It's Customer Appreciation Month at Key!Date: Aug 19 - Sep 21, 2019
Thank you for your continued business, join us at an upcoming customer appreciation meal.
Being an Iowa farmer generally means growing a row crop. After all, the vast majority of farmers in our state produce corn and soybeans. But while our grain-growing skills may be the thing Iowa is best known for (and Iowans are most proud of), our farmers conceal additional talents—a hidden power of sorts. Much like a superhero whose power comes from a secret inner strength, today’s farmers wield the power of science.
Whether you consider a farmer a superhero or not is irrelevant. The fact is, modern technology and science give farmers the opportunity to produce much more than corn and soybeans. Since being a farmer means being a producer of food, why not take advantage of this new technology and diversify what you grow? This line of thinking is exactly what drove Scott Henry of Longview Farms in Nevada to make some big changes this growing season.
This spring, Scott and his family began growing plants indoors using high-pressure aeroponics. In partnership with Nebullam, a business based at Iowa State University’s Startup Factory, the Henrys are taking part in research and trials to test their business model of growing sustainable, hyperlocal food using this state-of-the-art system.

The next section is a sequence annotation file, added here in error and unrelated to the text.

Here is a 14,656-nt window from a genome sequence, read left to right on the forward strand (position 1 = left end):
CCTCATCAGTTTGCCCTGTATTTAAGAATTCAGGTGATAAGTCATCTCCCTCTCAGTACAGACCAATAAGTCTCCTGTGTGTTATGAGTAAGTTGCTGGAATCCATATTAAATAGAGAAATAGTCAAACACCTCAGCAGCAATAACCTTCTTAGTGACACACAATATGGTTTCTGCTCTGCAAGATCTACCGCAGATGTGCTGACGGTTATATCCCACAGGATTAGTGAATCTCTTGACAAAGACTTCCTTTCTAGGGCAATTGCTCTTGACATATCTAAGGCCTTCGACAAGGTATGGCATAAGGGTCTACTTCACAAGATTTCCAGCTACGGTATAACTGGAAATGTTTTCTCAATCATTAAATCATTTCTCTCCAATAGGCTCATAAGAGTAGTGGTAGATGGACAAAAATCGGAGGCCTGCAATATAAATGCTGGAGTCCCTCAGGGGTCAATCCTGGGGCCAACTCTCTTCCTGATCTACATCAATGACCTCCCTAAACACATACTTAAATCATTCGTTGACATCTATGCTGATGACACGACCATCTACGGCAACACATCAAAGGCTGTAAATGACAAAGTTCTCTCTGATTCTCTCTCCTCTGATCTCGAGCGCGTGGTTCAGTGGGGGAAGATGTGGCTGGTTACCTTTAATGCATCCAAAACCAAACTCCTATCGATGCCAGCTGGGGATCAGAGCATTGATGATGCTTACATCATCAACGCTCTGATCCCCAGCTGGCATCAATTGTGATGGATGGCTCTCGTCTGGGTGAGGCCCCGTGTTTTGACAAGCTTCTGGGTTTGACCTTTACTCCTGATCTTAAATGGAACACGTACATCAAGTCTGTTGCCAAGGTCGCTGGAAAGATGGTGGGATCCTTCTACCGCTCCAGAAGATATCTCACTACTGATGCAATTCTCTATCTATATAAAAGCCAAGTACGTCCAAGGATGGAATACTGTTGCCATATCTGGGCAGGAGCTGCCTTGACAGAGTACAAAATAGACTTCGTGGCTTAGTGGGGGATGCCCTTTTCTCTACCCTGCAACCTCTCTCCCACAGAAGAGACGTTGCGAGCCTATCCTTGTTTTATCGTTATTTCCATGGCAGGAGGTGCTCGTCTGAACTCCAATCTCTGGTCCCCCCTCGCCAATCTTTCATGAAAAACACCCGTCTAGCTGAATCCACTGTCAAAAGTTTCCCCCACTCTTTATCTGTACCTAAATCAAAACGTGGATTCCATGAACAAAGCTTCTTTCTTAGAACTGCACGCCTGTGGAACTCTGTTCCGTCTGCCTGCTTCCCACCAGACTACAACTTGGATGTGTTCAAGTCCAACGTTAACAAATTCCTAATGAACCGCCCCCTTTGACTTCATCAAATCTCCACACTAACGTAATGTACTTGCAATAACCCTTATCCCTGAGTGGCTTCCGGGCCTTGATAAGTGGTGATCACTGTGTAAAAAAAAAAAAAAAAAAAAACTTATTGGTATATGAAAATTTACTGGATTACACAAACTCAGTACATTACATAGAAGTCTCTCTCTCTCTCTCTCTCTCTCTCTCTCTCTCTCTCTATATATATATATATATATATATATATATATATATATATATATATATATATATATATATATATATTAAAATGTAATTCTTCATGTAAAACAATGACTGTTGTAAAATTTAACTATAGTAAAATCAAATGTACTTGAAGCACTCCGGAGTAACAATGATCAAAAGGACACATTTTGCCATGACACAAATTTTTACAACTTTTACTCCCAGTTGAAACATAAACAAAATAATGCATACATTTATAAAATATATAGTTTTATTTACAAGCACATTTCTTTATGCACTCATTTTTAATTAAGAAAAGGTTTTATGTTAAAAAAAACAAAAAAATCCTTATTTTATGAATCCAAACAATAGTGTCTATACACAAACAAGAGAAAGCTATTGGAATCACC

Aeroponics is the process of growing plants in an air or mist environment without the use of soil. Though it may sound like a new process, aeroponics has been around since the 1940s. “We want to be diversified and grow different foods all within the same space,” said Scott. “Aeroponics is the art of indoor farming, and it allows us to produce safe, local foods.”
The Henrys were attracted to aeroponics because it uses 95 percent less water and no pesticides, herbicides or fungicides. It also requires 50 percent less fertilizer than traditional methods. Possibly the most significant feature, though, is that aeroponics allows for three times the number of harvest cycles. “We’ve managed nitrogen differently on our farm over the years,” said Scott. “These plants are truly fed only when they need it!”
So far, the Henrys have found that a custom-built, 4’ x 4’ unit with 100 grow slots is the most effective growth environment. The plants receive a burst of water every three minutes and every ten minutes data is pulled into a software program; the whole system runs with little to no human interaction. “We promote machine learning,” said Nebullam Co-Founder and CTO Danen Pool. “Our advantage is the fully automated software that stands behind the systems; we even offer an app for monitoring.”
The next phase for the Henrys is to experiment with a drawer method to produce leafy greens. “Long term, our goal is to have a separate business unit after we successfully prove aeroponics can be done on a large scale,” said Scott. “Someday, we hope to produce enough food to sell directly to distributors.”
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